The difference between telecommuting in the past and the COVID-created "work from anywhere" phenomenon is the number of workers who have participated and continue to work remotely because of the current pandemic. Previously, a worker likely would need to have a unique skill set and special circumstances to request for telecommuting and be granted it. Today, as COVID continue to rage with new variants, especially among those who have not been vaccinated, WFA is especially crucial to workers who wish to remain healthy whether they are vaccinated or not. Companies should recognize this fundamental aspect of a worker's health before any policy change to revert back to requiring workers return to the office.

Most recently, Apple had a change of heart after months of expecting workers to return to their cubicles and offices in September and has pushed the deadline back to 2022 with no hard date given the uncertainty  and pandemic is posing to businesses and employees. 

Companies need to make sure that worker health is paramount and above the need for maximizing profit. I have been back in the office for nearly three months but most of us are isolated from each over and have adequate distancing and air circulation. However, I cannot say that is the same for everyone else. Employees continue to get COVID without policies to send workers home like they did a year ago and only ask (not require) employees be tested once is is known that someone they work with was infected. No longer are employees automatically quarantine like before. And this is not due to a change in policy by the CDC but rather it shows that employers are no longer taking the pandemic seriously.

Delta variant of the COVID has dominated the conversation but a new one, Mu, is the one to watch as it has shown that it is just as infectious and has shown natural immunity against antibodies and vaccines. It is not the time let up and force workers back to the offices. Companies like Apple, Google, and others that have either build new campuses or rented office spaces in expensive downtown real estates should not let such costs factor into asking employees to return. What happens is that employees who can work remotely and safely continue to be just as productive as before. And employers, both small and large, need to innovate and adapt to changing environments and needs of the workforce and be open to employees never returning to the office.

I hope everyone is having a good Labor Day weekend and when Tuesday comes around, you're working safely at home, outdoor, anywhere you choose being just as productive and worth every dollar your company pays you. And most importantly, you're healthy and safe.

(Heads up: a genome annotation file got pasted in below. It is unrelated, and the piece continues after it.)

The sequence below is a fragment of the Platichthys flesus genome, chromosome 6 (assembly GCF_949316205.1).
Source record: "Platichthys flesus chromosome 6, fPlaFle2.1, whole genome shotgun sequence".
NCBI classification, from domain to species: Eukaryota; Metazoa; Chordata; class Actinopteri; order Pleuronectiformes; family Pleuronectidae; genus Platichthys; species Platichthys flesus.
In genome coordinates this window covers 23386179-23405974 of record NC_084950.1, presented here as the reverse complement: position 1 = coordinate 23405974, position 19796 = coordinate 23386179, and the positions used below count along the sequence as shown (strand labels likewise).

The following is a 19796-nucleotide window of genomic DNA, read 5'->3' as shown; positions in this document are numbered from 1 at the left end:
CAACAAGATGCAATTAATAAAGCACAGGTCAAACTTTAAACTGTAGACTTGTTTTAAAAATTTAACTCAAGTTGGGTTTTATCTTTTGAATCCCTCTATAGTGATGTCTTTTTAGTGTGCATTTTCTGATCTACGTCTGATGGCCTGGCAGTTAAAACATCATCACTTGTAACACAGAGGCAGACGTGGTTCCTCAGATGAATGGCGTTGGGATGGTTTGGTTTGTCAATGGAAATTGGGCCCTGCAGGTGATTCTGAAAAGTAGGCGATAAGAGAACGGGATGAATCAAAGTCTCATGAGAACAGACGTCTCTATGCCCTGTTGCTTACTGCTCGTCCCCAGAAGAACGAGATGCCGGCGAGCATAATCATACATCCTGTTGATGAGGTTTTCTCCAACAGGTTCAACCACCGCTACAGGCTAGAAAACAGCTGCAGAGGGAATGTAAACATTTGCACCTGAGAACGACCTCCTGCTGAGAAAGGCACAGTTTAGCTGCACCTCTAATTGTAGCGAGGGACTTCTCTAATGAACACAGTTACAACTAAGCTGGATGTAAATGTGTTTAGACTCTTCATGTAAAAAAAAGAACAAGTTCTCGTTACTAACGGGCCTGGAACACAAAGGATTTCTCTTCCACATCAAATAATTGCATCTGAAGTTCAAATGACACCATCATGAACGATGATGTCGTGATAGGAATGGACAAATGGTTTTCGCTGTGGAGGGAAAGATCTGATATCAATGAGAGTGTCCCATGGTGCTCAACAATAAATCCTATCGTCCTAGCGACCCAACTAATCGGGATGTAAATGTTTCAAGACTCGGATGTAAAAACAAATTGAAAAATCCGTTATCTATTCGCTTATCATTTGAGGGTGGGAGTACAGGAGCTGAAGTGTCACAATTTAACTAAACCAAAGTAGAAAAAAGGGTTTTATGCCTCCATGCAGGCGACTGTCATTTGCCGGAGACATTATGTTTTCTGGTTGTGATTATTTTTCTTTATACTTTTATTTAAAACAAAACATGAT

Friday, September 3, 2021

Apple Is Listening To You - CSAM Delayed (Or Shelved), Other Ways Apple Heeded Public Opinions

 Apple surprised pretty much everyone when it announced that it would scan photos for evidence of sexual child abuse. The first thought, I am sure it is the same for most other Apple followers, is that it seems like a bad one, one that would quickly be followed by "the road to hell was paved with good intentions". Now, another surprise: Apple has backdown from following through, for now. It shows that Apple has finally learned a valuable lesson. Perhaps, Apple could have implemented the scan photos for Child Sexual Abuse Material (CSAM). 

Last month, Apple made the announcement of an upcoming feature to scan photos stored on iPhones for sexual abuse of children.  You likely have seen CSAM all over the news and on the Internet. It really has not been talked about enough in the context of what it could offer users in general. For something like this, it means that Apple has developed algorithms that can recognize certain elements in photos that is beyond identifying people, objects, and places. 

For many, I suppose it can be a great feature to have. I have gone through my photo library based on people or places that I have visited over the years. Not once has it dawned on me that Apple may will know more about me that I expected but not to the point where Google knows more about me than even I know about myself. Given Apple's stance on privacy, I still think that Apple has kept certain doors closed to itself about us.

What remains true about that is that it is Apple who still holds the keys to the privacy door. Not the user and at any time, whether through corporate needs, decrees by government, or anything else that could compel Apple to change its policy or view on privacy, that door will be opened. Perhaps a little at a time.

Apple's about-face here shows that it is listening to users. What we do not know is why.  Has Apple decided it is a feature they’re still hashing out and need more time to think through or bring it back at a later time when all the uproar has died down?

How about other features and products that Apple makes? Will Apple now be more receptive to what the public wants to a point? It will be interesting to see. There are times when it seems that Apple figures it knows what is best for the consumers and will not add a feature that many are request if ever or comes after years of waiting. One example is being able to chat with multiple users on FaceTime. It took years for Apple to finally implement that.

And the MacBook with the keyboard debacle around 2016-2018. Apple finally gave up on the butterfly keyboards and moved on to give users what they want -  you know, keys that actually can be typed on. Then there is the ports or lack of on the MacBooks. Not only did Apple take away ports but it affected critical workflow for professional users that have come to depend on them.

That Apple finally came around on CSAM should not be surprising. Apple under Tim Cook has always charted a course to avoid controversy whether in the US or even places like China. I believe Apple does think it is doing good with CSAM. I think it just needs to take public opinion into account and really make sure the feature is fully baked.

Apple Should Prepare to Leave China (There Is Still Time To Execute Such A Plan)